Combination therapy

For women with very advanced osteoporosis who do not respond to other therapy, Parathyroid hormone can be given in combination with antiresorptive agents such as oestrogen or a bisphosphate, with further increase in bone formation. Other than this, combined use of two osteoporosis therapies is rarely necessary, incurs greater costs, increases side effects, and only increases bone density slightly above that achieved by single-drug therapy. No clinical trials have shown an additive effect of dual therapies on fracture protection.

Side effects

Because all treatments have side effects, only women at high risk of fracture in the near future should be prescribed aggressive pharmacotherapy. The most serious common side effect of hormone replacement therapy, raloxifene, and tibolone is venous thromboembolic disease including pulmonary embolus. The risk, about two to four times that in non-users, decreases but does not disappear with continued therapy (Writing Group for the Women’s Health Initiative Investigators 2002). Given the poor risk – benefit ratio for combined oestrogen plus progestogen therapy, the initiation of combined hormone replacement therapy for fracture prevention must be seriously questioned, particularly now that alternative treatment options are available. The risk – benefit ratio for unopposed oestrogen and fracture risk reduction is still being studied in Women’s Health Initiative.

Raloxifene increases hot flushes, more often in younger women. In clinical trials, approximately 20% of women younger than 60 years of age and 10% of older women developed hot flushes, but symptoms were usually mild and rarely led to discontinuation of therapy. Unlike oral oestrogen, raloxifene does not increase the risk of gallbladder disease or endometrial hyperplasia.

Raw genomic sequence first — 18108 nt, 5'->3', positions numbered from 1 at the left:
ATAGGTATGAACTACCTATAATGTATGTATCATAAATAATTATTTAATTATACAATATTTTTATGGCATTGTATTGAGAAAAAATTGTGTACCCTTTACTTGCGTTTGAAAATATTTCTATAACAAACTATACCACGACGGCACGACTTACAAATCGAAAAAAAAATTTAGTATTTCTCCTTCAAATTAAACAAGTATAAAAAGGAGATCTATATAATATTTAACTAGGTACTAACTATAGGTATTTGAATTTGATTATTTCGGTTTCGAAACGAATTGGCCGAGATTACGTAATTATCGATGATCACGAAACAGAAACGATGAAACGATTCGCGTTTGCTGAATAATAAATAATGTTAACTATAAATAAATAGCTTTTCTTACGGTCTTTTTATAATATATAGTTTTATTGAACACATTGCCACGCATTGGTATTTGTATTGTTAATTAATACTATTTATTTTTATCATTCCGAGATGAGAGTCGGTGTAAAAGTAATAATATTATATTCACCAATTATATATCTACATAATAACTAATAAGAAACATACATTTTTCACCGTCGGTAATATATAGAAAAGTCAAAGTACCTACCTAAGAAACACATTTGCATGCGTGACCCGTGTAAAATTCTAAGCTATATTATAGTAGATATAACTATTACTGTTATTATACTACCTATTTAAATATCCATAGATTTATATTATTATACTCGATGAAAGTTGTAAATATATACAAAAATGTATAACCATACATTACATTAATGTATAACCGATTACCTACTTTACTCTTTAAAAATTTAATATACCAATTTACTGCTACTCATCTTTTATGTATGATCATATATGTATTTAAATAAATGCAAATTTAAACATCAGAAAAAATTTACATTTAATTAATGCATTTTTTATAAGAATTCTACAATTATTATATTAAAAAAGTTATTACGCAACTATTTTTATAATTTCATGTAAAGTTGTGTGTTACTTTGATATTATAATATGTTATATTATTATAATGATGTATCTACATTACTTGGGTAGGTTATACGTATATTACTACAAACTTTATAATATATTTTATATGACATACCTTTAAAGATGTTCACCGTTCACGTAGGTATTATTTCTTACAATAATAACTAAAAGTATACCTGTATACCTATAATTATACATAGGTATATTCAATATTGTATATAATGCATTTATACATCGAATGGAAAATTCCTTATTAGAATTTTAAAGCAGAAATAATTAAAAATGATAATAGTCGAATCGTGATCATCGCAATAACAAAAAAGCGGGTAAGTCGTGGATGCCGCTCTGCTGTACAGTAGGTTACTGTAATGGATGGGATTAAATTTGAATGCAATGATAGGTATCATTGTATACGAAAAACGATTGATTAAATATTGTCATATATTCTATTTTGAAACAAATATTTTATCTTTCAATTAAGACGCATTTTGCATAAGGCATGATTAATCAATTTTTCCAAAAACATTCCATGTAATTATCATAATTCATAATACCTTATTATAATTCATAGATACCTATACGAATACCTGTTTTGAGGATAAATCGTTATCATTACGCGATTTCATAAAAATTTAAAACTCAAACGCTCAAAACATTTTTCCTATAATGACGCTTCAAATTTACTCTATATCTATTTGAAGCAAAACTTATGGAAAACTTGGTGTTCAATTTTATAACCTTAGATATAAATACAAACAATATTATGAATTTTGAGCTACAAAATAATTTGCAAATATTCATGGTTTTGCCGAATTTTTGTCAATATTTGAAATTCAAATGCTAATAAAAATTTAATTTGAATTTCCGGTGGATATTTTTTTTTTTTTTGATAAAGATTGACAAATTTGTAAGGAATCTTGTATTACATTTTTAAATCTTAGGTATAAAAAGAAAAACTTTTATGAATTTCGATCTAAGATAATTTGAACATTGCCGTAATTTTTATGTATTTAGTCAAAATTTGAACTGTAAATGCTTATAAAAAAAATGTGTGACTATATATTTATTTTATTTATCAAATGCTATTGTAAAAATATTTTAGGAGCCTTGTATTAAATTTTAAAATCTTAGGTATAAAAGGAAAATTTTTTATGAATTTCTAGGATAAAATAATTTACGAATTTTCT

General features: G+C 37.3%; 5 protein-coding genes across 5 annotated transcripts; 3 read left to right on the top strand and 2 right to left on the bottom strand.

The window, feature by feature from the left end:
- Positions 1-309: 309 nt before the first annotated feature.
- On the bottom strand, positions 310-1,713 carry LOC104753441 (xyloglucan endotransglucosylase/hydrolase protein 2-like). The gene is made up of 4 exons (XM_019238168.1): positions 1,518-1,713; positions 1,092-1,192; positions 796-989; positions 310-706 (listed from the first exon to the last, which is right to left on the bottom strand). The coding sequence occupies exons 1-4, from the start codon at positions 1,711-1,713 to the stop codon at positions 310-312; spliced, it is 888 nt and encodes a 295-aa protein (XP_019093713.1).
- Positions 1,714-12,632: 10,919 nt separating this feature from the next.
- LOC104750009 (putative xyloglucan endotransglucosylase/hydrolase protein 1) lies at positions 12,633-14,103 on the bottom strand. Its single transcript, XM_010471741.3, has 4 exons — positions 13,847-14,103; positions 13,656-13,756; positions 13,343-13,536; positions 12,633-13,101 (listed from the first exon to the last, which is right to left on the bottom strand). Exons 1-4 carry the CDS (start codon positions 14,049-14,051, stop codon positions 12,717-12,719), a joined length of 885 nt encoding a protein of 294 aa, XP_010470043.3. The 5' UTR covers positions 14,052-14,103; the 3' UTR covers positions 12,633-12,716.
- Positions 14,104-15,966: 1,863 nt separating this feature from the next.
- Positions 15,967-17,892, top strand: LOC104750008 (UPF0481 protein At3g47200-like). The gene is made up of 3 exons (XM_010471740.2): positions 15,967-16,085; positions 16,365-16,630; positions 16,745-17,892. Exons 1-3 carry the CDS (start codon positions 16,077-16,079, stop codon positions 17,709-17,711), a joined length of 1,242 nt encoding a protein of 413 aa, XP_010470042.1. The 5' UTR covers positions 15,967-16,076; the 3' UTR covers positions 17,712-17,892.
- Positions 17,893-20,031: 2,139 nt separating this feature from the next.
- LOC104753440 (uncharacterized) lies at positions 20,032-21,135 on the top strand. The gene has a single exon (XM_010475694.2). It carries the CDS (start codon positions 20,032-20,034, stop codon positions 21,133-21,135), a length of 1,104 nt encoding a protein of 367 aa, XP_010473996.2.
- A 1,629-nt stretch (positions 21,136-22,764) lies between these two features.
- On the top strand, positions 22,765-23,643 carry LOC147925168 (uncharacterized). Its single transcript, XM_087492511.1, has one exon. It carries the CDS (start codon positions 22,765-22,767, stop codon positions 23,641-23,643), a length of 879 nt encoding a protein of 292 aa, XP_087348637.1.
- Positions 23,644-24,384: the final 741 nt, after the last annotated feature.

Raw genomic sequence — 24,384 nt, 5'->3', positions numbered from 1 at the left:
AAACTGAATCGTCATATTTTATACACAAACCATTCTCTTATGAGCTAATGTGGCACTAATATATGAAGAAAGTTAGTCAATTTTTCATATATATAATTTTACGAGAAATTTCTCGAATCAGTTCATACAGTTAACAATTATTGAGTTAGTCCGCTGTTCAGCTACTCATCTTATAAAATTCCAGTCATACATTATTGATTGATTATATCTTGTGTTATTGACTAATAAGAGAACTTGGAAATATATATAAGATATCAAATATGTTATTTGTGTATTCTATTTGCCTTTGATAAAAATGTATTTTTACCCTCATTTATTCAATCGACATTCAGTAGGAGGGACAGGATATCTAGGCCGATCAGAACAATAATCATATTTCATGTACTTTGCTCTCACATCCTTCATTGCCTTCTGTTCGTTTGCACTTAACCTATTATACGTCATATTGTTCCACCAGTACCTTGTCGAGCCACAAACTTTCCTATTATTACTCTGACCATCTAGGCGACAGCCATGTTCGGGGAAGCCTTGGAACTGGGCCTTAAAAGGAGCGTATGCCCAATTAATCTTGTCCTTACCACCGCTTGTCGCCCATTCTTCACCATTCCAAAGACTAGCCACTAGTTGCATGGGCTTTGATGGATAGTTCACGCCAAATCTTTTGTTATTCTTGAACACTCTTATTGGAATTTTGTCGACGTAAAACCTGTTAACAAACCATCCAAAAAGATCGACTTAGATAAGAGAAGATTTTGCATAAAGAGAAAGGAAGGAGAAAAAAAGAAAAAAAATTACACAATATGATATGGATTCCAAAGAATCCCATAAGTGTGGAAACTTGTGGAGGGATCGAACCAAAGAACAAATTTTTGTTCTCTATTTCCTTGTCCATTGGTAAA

Alendronate is most often stopped because of upper gastrointestinal symptoms, particularly in women aged 70 and older and those with active gastro-oesophageal reflux disease. Women who experience upper gastrointestinal symptoms on daily alendronate usually can tolerate 70 mg once a week, an interval that seems to allow superficial gastric erosions to heal. Trials of intermittent dosing with alendronate and risedronate have shown bone density changes equal to those achieved with daily dosing, and it is likely that most women will prefer weekly therapy.

Women who have already suffered osteoporotic fractures have a very high risk of new fractures in the future, and require a bone-specific medication such as alendronate or risedronate, each of which can reduce the risk of fracture by half within a year or two. It is unknown how many years to continue bisphosphonate therapy.

Alternative therapies

Statin use has been reported to reduce risk of bone loss or fracture risk in some observational studies, but this was not confirmed in the largest observational study from the Women’s Health Initiative. No clinical trial data have been reported.

Thiazide diuretics may reduce bone loss and fracture rates, as suggested by observational studies and one clinical trial.

Soya food (soya protein isolate at 20 – 25 g soya protein/day) has little or no effect on bone density, but ipriflavone, a synthetic isoflavone, reduces bone loss. No fracture trials have been reported.

Observational studies suggest vitamin C is associated with higher levels of bone mineral density. No trials have been reported.